4. Oiwa Inari Tamiya Shrine (Tokyo)
The story of Oiwa Inari Shrine is also one of the best-known ghost stories in Japan. The legend goes that Oiwa was a very pure and faithful woman, married to a terrible man named Tamiya Iemon, who killed her in order to marry a richer woman. While the accounts on how he killed her vary, they all include poisoning with terrible consequences to her looks. Obviously, Oiwa wouldn’t be very keen on this whole new marriage thing and she proceeded to ruin his wedding, making him kill his new wife and her family by making them look like her dead self, and finally killed him too. The shrine was built to try to placate Oiwa’s angry spirit, and it still rests south of Yotsuya-sanchome Station in Tokyo.
While this is the legend, many say that the whole story was made up by Tsuruya Nanboku IV, a Kabuki playwright of the late Edo Period (1603-1868), in his famous production entitled Tokaido Yotsuya Kaidan. In reality, Oiwa was Tamiya Iemon's daughter, and she married his adopted son, Isaemon. They were quite happy and successful together, and while she was enshrined, there’s no haunting going on in this place.
3. Okiku Doll at Mannenji Temple (Hokkaido)
Dolls can undoubtedly be creepy, as any horror movie aficionado will tell you. Could Japan do without its own creepy doll? Meet Okiku, residing at Mannenji Temple in Iwamizawa City, just northeast of Sapporo in Hokkaido. This 40-centimeter (16-in) doll sits in a box dressed in a kimono, looking as inconspicuous as it can be.
There are various versions of how the doll arrived there, but they all include a beloved previous owner—a girl named Kiku or Okiku—who died, and a family that left it at the temple for safekeeping. The peculiar feature of the doll is that when it was first brought to the temple, her hair was quite short, and has grown over time to a grand total of 25 centimeters (10 in). Yep, the doll’s hair grows.
2. Bloody Temple Ceilings (Kyoto)
Kyoto is a favorite for anybody interested in Japanese history. But imagine you're walking in a quiet temple in Kyoto, you look up and you see… a bloody footprint. On the ceiling.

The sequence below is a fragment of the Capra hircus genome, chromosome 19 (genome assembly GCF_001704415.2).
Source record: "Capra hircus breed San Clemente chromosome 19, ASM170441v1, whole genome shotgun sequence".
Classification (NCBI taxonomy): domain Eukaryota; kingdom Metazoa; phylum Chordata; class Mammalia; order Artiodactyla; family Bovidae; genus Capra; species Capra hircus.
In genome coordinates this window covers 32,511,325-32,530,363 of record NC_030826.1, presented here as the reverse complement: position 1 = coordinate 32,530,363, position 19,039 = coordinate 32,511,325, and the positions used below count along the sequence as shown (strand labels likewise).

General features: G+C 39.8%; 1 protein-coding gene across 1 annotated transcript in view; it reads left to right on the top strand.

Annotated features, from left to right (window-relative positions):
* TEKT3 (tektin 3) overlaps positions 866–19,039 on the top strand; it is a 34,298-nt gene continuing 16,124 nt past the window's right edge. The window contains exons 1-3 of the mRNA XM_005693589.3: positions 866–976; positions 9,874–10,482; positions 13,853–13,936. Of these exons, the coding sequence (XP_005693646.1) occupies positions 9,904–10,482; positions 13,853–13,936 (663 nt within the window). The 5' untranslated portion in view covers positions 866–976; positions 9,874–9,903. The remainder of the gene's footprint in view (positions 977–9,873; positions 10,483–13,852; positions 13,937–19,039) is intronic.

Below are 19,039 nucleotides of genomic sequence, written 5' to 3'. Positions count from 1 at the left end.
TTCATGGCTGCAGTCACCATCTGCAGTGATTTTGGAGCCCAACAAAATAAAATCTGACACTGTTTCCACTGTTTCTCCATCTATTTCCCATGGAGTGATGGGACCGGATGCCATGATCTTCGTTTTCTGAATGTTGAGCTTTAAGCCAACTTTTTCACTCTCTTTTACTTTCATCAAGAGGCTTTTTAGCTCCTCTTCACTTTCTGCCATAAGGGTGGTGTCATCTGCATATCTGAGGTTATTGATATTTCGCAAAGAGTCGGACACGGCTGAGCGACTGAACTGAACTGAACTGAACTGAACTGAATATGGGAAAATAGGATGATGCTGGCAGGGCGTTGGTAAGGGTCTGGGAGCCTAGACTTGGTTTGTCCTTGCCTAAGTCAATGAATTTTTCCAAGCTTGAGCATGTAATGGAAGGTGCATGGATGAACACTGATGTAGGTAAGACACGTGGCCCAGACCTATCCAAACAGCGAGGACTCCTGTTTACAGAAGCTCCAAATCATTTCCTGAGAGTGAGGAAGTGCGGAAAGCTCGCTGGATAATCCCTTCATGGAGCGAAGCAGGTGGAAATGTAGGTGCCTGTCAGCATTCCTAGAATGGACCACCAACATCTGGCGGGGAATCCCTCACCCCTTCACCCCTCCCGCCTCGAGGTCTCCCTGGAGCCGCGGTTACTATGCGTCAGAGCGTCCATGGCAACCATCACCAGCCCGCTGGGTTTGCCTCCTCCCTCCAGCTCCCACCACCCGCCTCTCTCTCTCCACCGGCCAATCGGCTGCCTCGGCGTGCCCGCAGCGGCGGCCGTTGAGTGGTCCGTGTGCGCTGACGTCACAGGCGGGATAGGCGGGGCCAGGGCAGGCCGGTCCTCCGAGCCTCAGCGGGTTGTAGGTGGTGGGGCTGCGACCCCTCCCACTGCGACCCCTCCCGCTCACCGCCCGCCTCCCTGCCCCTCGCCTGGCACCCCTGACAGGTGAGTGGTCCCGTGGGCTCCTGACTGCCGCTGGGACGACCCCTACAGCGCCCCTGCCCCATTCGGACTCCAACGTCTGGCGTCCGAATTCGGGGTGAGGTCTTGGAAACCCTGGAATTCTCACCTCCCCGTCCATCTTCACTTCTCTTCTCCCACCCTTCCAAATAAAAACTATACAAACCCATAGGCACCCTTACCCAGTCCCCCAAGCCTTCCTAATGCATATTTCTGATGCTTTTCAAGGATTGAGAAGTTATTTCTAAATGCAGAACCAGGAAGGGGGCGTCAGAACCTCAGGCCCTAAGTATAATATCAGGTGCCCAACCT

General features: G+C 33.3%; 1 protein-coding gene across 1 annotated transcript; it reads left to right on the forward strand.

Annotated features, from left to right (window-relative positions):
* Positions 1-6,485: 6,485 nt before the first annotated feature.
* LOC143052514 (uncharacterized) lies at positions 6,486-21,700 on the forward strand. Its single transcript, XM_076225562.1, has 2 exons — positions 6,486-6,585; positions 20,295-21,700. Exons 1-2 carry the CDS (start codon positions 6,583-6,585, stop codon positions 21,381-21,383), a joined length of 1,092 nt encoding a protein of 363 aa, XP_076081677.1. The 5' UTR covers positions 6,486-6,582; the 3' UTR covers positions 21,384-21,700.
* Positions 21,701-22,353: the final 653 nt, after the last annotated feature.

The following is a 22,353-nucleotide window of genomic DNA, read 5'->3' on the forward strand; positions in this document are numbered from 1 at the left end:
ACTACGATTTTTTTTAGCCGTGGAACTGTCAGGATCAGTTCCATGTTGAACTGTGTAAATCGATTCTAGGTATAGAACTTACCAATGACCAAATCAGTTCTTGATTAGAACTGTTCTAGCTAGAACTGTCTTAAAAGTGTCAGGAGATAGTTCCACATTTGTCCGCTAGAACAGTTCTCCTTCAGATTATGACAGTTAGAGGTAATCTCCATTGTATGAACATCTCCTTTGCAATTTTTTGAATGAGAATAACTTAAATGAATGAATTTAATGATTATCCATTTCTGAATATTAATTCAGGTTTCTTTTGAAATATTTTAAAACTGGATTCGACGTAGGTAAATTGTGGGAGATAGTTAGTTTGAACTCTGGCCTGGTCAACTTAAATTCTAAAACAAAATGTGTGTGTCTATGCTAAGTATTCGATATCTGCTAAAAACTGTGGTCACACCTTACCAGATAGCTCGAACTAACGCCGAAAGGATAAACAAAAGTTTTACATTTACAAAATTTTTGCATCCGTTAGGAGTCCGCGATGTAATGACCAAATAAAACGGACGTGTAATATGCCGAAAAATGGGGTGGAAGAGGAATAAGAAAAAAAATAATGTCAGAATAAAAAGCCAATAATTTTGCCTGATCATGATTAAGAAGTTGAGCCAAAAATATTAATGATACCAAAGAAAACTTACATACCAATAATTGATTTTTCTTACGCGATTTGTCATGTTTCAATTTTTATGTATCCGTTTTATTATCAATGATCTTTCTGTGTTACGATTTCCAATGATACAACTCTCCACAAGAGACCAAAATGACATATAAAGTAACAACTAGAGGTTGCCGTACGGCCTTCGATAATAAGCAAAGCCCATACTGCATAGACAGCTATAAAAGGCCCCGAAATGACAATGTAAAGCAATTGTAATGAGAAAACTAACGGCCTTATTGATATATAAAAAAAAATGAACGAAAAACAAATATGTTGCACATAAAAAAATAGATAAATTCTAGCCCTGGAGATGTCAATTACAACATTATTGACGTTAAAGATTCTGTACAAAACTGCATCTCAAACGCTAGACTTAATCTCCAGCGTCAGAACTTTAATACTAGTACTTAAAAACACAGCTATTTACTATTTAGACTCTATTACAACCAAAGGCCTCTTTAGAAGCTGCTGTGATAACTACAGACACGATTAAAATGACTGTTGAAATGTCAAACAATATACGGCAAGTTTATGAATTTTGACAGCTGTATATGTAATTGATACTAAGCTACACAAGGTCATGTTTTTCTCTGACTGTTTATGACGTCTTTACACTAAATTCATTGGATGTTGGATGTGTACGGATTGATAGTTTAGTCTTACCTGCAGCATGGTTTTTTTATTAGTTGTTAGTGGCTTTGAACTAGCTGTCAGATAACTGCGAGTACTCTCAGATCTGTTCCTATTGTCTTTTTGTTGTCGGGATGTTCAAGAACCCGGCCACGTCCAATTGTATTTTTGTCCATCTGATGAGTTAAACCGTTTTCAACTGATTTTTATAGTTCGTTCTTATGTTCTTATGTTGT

This is not only possible, but a reality, and it has an interesting backstory to it.
Bloody ceilings can be found at different locations in Kyoto: Yogen-in Temple near Sanjusangendo, Genko-an temple north of Bukkyo University and Hosen-in Temple in the northern village of Ohara. All these places have a fair share of bloody footprints and hand prints on their walls and ceilings, and they also have another thing in common: wood from Fushimi Castle.
Fushimi Castle was completed in 1594, and in 1600 it was the location of a gruesome battle between Torii Mototada, a follower of the feudal lord Tokugawa Ieyasu, and Ishida Mitsunari, follower of his recently deceased benefactor, Toyotomi Hideyoshi. Tokugawa Ieyasu was the first shogun of the Tokugawa Shogunate that ruled Japan from 1603 until the Meji Restoration in 1868. To get there, he had to prove his military superiority over the other feudal lords who wanted Hideyoshi's son, Hideyori, to take control of recently unified Japan after Hideyoshi's death.
The castle became the theater of an 11-day-long siege that ended with the capitulation of the castle and nearly 2000 deaths. The last Tokugawa men left standing all committed seppuku (ritual suicide), soaking the floors in blood, which proved impossible to remove. The third shogun of the Edo Period, who had no use for the castle, decided to dismantle it and use the wood for other buildings—and that’s how bloody footprints appeared on Kyoto’s temple ceilings.
1. Self-Mummified Monks (Yamagata)
Ever heard of the practice of self-mummification? If you want the gory details, Wikipedia is your friend. To put it briefly, the Sokushinbutsu practice spread among some schools of Japan's Buddhist monks between the 11th and 19th century, most famously around the the three sacred mountains of Dewa Sanzan in Yamagata Prefecture. It consisted of three 1,000-day regimens of progressive austerity that included starvation, meditation and finally being being buried alive, which eventually led to death and, if performed correctly, mummification. The practice was seen as a further step towards enlightenment, and monks who succeeded were respected and worshiped as living Buddhas.
While the practice has since been deemed illegal, you can still find 16 of these mummified monks in various Japanese temples, eight of them in Yamagata. One of the most famous mummies is of the monk Daijuku Bosatsu Shinnyokai Shonin (1687-1783, pictured above) at Dainichibo Temple, located at the foot of Mount Yudono. Others can be found in small Yamagata cities such as Nangaku-ji Temple in Tsuruoka and Kaikoku-ji Temple in Sakata.